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‘An ethnic white community’: Foster School opens its doors

January 28, 2022

Foster School, located at 2010 Dewey Avenue, was the pulse of Evanston’s Fifth Ward for much of the 20th century, only for it to be closed as a neighborhood attendance school in 1967 and closed entirely in 1979. 

Opening in 1905, Foster School was located on the corner of Dewey Avenue and Foster Street, in the heart of Evanston’s Fifth Ward. The school’s first principal was Ellen Foster, a female trailblazer in many aspects of Evanston’s history. Foster’s platform as principal revolved around questioning segregation, and she even ran for a superintendent position in 1918.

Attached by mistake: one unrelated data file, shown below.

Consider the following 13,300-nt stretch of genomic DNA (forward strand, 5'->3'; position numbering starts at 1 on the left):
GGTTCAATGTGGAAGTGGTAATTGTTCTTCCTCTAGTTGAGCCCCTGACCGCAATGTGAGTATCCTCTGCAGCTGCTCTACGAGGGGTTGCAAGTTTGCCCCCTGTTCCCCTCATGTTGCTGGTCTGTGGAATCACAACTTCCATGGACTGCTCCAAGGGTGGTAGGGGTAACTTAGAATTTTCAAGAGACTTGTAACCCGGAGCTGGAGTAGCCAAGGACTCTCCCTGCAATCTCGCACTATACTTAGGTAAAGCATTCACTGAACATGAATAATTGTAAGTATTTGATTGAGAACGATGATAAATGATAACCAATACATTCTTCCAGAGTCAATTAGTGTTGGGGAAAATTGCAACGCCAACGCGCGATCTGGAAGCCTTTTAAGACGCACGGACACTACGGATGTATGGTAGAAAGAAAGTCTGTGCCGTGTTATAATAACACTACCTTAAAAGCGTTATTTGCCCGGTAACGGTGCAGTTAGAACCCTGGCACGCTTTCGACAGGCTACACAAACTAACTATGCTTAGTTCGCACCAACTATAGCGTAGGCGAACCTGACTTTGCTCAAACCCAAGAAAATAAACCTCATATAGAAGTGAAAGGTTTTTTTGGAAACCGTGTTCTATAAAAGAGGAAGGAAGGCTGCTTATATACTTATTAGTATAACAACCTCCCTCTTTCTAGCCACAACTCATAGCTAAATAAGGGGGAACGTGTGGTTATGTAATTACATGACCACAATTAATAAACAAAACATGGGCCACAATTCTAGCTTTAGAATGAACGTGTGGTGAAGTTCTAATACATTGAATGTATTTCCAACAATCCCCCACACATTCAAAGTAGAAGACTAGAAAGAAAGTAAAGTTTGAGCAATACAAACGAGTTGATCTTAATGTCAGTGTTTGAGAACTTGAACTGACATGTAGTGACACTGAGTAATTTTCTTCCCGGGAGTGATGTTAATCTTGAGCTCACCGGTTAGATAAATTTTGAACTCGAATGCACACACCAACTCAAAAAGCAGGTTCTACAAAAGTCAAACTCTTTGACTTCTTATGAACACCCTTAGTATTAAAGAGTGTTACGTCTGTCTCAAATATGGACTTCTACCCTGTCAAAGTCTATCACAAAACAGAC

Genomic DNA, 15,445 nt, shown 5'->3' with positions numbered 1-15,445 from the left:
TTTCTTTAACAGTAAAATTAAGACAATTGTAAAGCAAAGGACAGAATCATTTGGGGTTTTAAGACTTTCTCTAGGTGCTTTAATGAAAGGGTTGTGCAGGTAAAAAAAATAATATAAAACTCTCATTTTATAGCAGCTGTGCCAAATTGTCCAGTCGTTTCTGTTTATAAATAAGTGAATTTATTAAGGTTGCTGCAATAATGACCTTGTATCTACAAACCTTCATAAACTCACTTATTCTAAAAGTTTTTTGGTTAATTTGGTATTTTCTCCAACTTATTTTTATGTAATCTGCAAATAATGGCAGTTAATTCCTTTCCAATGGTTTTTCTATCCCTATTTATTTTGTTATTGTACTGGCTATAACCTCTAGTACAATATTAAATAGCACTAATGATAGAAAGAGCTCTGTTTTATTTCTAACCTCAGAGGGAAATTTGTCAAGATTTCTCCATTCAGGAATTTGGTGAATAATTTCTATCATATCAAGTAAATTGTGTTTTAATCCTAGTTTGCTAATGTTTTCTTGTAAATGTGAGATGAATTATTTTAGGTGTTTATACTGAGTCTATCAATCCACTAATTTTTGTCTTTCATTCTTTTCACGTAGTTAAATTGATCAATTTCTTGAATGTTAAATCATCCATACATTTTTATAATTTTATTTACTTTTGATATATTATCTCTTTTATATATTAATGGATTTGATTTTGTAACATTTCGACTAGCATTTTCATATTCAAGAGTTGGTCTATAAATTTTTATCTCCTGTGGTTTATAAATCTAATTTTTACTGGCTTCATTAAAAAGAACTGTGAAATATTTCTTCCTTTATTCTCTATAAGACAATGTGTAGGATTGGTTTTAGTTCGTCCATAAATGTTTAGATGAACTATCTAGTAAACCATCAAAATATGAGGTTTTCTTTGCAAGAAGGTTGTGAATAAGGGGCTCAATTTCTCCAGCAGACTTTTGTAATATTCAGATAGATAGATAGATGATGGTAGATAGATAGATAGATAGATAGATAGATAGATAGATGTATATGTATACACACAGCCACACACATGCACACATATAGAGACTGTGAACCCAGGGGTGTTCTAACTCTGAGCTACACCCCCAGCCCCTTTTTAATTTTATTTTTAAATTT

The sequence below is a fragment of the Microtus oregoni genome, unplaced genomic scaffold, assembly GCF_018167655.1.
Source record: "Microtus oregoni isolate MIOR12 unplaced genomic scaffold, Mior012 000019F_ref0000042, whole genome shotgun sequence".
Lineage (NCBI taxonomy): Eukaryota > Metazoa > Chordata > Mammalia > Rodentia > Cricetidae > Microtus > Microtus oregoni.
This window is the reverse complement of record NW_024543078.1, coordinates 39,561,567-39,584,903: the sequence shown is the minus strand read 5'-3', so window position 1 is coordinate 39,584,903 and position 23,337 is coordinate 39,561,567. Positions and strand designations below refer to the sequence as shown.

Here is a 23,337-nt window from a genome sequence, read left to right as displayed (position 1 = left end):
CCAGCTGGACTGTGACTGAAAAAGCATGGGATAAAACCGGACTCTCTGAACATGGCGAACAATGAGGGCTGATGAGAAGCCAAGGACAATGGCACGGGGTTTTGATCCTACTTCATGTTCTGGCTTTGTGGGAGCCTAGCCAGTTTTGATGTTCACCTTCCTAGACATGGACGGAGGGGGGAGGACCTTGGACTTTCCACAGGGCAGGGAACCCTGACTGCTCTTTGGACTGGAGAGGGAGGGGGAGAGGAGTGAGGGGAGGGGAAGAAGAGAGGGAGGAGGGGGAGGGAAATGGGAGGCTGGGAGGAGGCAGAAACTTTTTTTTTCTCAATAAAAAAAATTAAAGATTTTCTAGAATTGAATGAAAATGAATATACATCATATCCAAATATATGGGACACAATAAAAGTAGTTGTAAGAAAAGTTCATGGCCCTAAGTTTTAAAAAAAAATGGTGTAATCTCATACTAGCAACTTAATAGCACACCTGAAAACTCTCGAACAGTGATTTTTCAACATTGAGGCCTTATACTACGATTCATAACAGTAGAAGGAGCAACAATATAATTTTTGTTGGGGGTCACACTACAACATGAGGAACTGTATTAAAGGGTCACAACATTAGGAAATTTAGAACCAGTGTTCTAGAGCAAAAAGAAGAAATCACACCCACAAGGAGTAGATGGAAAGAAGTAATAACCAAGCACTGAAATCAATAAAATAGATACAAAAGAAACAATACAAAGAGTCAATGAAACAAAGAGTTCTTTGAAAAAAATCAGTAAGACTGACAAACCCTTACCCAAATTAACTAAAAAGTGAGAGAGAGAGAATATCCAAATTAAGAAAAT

At the time of Foster School’s establishment, the school’s population was predominantly white with a heavily white staff. While there were just under 800 Black Evanston residents, they lived throughout the city and did not heavily populate the Fifth Ward until the 1930s. 

“The Fifth Ward as we know it today was not the Fifth Ward then,” Dino Robinson, founder and executive director of Shorefront Legacy Center, an organization aiming to archive the Black history of Chicago’s North Shore, says. “The Fifth Ward was predominantly an ethnic white community.” 

In 1908, when the school’s permanent building was constructed, the school housed mostly white children. In 1928 and 1932, additions to the original building were added to house a larger number of students. 

When Foster School was created, other children in Evanston attended a variety of other public schools, many of which are still around today. 

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